VIENNA: Leading diplomats racing to strike a nuclear accord with Iran have little more than two days to overcome serious disagreements that threaten the outcome of their negotiations.
U.S. Secretary of State John Kerry met Iranian Foreign Minister Mohammad Javad Zarif today in Vienna, where talks between world powers and the Islamic Republic entered a fifth day. They have until Nov. 24 to agree on a comprehensive deal that would curb Irans nuclear ambitions and roll back sanctions. Failure to reach an accord may embolden American and Iranian skeptics of the negotiation process.
We still have some serious gaps which were working to close, Kerry said today before meeting his German colleague, Foreign Minister Frank-Walter Steinmeier. A lot of serious work is going on by a lot of people.
Underscoring the high stakes, Kerry and Zarif yesterday reversed plans to temporarily leave the negotiations in Vienna in order to consult with other officials. They instead remained inside Viennas Palais Coburg negotiating and making phone calls to gather input from world leaders.
Kerry spoke with Arab foreign ministers today in a telephone-conference, according to a U.S. official, who added that the secretary of state also contacted his Canadian and Turkish counterparts.
The conflict over Irans nuclear program has cast the shadow of war over the Persian Gulf nation with the worlds No. 4 oil reserves. Israel and the U.S. have threatened military action to prevent the country from acquiring a nuclear weapon. Iran, which says its nuclear program is solely for energy and industrial uses, has seen its economy squeezed and oil output slashed under sanctions.
Hour of Truth
After a long 10 years of talking to Iran weve come here in Vienna to the hour of truth, Steinmeier told reporters today before meeting Kerry. Even as the sides are closer than ever to reaching a deal, wide gaps preventing agreement on key issues mean negotiators could still fall short of an accord, he said.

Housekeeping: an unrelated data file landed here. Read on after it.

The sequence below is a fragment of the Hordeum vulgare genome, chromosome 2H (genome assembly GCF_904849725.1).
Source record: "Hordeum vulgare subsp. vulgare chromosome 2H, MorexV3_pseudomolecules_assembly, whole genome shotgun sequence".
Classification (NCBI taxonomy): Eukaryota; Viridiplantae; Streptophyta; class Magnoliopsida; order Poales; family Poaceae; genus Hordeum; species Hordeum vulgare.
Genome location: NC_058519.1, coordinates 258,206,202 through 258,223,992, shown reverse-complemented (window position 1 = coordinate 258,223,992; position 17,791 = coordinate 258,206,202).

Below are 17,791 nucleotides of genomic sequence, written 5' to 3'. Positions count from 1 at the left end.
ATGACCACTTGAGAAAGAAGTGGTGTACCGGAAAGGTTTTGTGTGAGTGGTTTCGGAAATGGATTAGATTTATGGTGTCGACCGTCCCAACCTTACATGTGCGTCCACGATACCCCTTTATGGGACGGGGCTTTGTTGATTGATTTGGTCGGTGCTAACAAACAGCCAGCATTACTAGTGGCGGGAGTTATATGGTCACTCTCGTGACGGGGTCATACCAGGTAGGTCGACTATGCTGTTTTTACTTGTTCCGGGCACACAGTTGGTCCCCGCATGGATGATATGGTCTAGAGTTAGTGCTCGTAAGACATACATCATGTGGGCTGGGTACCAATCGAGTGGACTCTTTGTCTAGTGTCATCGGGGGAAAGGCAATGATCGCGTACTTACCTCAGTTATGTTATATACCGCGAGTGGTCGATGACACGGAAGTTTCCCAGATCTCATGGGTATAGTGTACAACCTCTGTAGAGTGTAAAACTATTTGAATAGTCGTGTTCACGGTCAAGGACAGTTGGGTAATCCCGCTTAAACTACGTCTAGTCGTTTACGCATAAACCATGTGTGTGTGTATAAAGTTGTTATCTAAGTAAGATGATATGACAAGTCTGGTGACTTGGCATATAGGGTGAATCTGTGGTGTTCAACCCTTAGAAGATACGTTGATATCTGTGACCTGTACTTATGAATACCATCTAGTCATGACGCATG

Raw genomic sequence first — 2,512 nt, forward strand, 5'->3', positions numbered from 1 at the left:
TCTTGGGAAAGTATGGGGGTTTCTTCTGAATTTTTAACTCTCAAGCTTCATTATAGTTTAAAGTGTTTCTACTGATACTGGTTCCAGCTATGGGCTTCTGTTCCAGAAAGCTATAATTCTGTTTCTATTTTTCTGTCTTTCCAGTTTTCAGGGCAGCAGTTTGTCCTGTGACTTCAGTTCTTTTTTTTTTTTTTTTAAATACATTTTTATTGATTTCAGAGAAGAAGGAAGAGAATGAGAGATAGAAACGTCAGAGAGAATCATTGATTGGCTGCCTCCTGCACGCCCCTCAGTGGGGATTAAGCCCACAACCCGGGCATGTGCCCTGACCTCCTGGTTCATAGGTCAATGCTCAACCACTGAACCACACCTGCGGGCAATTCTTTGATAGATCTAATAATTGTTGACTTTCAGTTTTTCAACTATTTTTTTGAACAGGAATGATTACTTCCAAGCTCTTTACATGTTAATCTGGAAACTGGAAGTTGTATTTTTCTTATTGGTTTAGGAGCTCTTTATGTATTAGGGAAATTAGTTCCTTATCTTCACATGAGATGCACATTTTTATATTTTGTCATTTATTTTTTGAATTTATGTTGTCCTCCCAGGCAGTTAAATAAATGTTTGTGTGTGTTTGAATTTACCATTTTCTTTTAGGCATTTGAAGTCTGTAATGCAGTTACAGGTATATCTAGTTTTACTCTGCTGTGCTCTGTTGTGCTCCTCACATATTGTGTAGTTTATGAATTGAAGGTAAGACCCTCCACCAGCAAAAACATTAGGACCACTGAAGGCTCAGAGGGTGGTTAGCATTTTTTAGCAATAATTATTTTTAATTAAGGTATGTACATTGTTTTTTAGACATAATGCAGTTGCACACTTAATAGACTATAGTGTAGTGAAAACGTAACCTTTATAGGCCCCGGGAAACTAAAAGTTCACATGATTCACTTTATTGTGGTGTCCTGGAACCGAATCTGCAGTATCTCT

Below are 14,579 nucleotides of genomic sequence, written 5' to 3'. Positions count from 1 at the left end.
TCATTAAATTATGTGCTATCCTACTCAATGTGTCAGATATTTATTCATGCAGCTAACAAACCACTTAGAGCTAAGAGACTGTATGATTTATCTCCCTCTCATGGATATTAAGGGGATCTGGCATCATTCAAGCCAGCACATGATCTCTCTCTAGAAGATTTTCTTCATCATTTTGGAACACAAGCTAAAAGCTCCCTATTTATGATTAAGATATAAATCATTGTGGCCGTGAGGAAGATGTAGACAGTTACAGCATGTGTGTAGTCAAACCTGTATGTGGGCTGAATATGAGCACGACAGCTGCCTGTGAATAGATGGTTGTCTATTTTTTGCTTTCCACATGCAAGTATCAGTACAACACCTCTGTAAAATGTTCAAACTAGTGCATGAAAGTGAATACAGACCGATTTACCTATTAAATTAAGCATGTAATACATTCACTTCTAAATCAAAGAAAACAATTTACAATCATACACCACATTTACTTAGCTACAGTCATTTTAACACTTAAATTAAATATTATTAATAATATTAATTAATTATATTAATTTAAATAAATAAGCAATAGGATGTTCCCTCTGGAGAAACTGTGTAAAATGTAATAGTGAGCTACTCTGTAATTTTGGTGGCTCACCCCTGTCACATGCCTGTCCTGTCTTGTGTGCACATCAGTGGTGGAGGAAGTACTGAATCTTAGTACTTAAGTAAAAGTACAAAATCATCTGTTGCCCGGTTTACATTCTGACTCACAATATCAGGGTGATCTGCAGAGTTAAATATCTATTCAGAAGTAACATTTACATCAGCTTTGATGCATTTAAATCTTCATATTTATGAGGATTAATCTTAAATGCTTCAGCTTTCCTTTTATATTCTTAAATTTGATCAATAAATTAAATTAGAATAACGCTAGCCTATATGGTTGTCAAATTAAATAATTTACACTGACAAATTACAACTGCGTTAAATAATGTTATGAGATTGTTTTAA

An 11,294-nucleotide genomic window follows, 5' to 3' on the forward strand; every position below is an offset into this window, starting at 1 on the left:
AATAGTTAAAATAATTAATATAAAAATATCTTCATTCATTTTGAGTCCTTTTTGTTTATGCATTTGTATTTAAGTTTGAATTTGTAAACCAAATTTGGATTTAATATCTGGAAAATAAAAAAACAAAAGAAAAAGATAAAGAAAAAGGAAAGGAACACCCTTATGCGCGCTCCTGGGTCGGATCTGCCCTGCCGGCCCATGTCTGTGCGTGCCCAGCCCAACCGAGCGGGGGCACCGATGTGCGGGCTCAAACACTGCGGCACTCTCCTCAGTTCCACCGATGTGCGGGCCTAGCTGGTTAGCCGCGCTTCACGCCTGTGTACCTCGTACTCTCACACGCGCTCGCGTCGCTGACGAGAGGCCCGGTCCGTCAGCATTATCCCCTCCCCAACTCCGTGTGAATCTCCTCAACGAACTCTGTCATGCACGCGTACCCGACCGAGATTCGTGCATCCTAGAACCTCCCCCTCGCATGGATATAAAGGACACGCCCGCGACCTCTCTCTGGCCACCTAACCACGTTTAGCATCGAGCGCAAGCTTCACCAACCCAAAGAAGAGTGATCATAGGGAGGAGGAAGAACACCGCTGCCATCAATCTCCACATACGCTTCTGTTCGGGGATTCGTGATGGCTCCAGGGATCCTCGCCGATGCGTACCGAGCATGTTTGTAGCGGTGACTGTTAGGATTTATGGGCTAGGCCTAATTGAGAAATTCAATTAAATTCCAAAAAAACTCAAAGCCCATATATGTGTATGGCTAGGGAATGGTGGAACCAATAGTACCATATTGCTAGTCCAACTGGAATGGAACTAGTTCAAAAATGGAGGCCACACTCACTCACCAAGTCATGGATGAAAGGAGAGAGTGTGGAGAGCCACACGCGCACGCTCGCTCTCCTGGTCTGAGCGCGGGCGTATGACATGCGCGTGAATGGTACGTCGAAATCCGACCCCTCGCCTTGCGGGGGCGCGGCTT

The speed at which sanctions hurting Irans economy are rolled back under a possible deal remained one of the main sticking points, four diplomats told Bloomberg News when talks began this week. Irans capacity to produce fissile material is the other main point of disagreement, they said.
An accord already exists in draft version, containing a four- or five-page introduction followed by 30 to 40 pages of details, according to a senior Iranian diplomat cited by the Islamic Student news Agency.
All the elements of an agreement are already on the table, and the task of diplomats now is to correctly put together a package, Russian Foreign Minister Sergei Lavrov said yesterday in Moscow, predicting that common sense will prevail and a compromise will be reached.
Lavrov will probably travel to participate in talks before the deadline expires, Russias Tass news agency reported today.
Barring a deal, diplomats may extend their temporary agreement for a second time in order to prolong negotiations. That strategy carries the risk that opponents of the talks in both Iran and the U.S. may derail the process.
Irans Khorasan newspaper reported today, citing an unnamed official familiar with the negotiations, that Zarif has taken a softer tone at this round of talks a departure from the shouting that it said had characterized past rounds.
Iran has signaled its willing to continue allowing intrusive international inspections of its nuclear facilities even if theres no deal this weekend, according to Western officials. The U.S. is committed to pause its efforts to reduce Iranian oil sales under the interim accord thats currently due to expire on Nov. 24, the White House said in a statement yesterday.
The recent slide in oil prices has dealt another blow to Iran. Its also squeezing Russia, another country targeted by Western sanctions, which has signed deals to buy oil from Iran and sell nuclear reactors.
Saud al-Faisal, the foreign minister of Saudi Arabia, the worlds biggest oil producer and one of the staunchest regional opponents of Iran, has met with both Kerry and Lavrov in the past two days. After talks in Moscow yesterday, Lavrov said they agreed that oil prices, which have dropped almost 20 percent in two months, shouldnt be influenced by politics.
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